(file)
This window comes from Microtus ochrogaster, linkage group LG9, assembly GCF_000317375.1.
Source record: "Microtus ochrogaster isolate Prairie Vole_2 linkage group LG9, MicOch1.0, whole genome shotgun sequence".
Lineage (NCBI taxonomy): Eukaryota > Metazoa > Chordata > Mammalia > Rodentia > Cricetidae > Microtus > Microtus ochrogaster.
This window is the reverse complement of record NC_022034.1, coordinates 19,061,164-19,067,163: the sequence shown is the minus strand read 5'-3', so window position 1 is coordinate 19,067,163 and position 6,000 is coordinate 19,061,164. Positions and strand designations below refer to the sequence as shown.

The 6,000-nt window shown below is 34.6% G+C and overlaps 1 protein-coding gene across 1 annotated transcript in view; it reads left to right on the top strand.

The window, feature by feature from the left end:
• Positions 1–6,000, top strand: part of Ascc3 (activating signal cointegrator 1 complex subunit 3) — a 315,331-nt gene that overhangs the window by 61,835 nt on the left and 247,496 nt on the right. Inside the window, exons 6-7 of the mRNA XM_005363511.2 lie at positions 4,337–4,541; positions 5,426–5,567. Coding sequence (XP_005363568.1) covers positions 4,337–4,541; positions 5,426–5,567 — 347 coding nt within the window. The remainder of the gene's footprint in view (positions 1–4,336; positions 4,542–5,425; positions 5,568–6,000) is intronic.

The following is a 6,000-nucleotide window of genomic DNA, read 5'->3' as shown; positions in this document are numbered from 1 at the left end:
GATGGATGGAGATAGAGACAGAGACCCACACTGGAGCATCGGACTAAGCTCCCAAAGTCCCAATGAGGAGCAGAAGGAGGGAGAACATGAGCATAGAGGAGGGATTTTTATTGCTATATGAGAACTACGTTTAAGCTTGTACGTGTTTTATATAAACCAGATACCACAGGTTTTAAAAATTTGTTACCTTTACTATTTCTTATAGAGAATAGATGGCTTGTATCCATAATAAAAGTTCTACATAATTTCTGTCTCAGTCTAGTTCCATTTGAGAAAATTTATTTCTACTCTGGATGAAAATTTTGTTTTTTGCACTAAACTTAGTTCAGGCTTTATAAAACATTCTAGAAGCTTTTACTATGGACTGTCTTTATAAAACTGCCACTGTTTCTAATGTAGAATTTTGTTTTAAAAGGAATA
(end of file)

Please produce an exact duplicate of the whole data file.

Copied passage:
This window comes from Microtus ochrogaster, linkage group LG9, assembly GCF_000317375.1.
Source record: "Microtus ochrogaster isolate Prairie Vole_2 linkage group LG9, MicOch1.0, whole genome shotgun sequence".
Lineage (NCBI taxonomy): Eukaryota > Metazoa > Chordata > Mammalia > Rodentia > Cricetidae > Microtus > Microtus ochrogaster.
This window is the reverse complement of record NC_022034.1, coordinates 19,061,164-19,067,163: the sequence shown is the minus strand read 5'-3', so window position 1 is coordinate 19,067,163 and position 6,000 is coordinate 19,061,164. Positions and strand designations below refer to the sequence as shown.

The 6,000-nt window shown below is 34.6% G+C and overlaps 1 protein-coding gene across 1 annotated transcript in view; it reads left to right on the top strand.

The window, feature by feature from the left end:
• Positions 1–6,000, top strand: part of Ascc3 (activating signal cointegrator 1 complex subunit 3) — a 315,331-nt gene that overhangs the window by 61,835 nt on the left and 247,496 nt on the right. Inside the window, exons 6-7 of the mRNA XM_005363511.2 lie at positions 4,337–4,541; positions 5,426–5,567. Coding sequence (XP_005363568.1) covers positions 4,337–4,541; positions 5,426–5,567 — 347 coding nt within the window. The remainder of the gene's footprint in view (positions 1–4,336; positions 4,542–5,425; positions 5,568–6,000) is intronic.

The following is a 6,000-nucleotide window of genomic DNA, read 5'->3' as shown; positions in this document are numbered from 1 at the left end:
GATGGATGGAGATAGAGACAGAGACCCACACTGGAGCATCGGACTAAGCTCCCAAAGTCCCAATGAGGAGCAGAAGGAGGGAGAACATGAGCATAGAGGAGGGATTTTTATTGCTATATGAGAACTACGTTTAAGCTTGTACGTGTTTTATATAAACCAGATACCACAGGTTTTAAAAATTTGTTACCTTTACTATTTCTTATAGAGAATAGATGGCTTGTATCCATAATAAAAGTTCTACATAATTTCTGTCTCAGTCTAGTTCCATTTGAGAAAATTTATTTCTACTCTGGATGAAAATTTTGTTTTTTGCACTAAACTTAGTTCAGGCTTTATAAAACATTCTAGAAGCTTTTACTATGGACTGTCTTTATAAAACTGCCACTGTTTCTAATGTAGAATTTTGTTTTAAAAGGAATA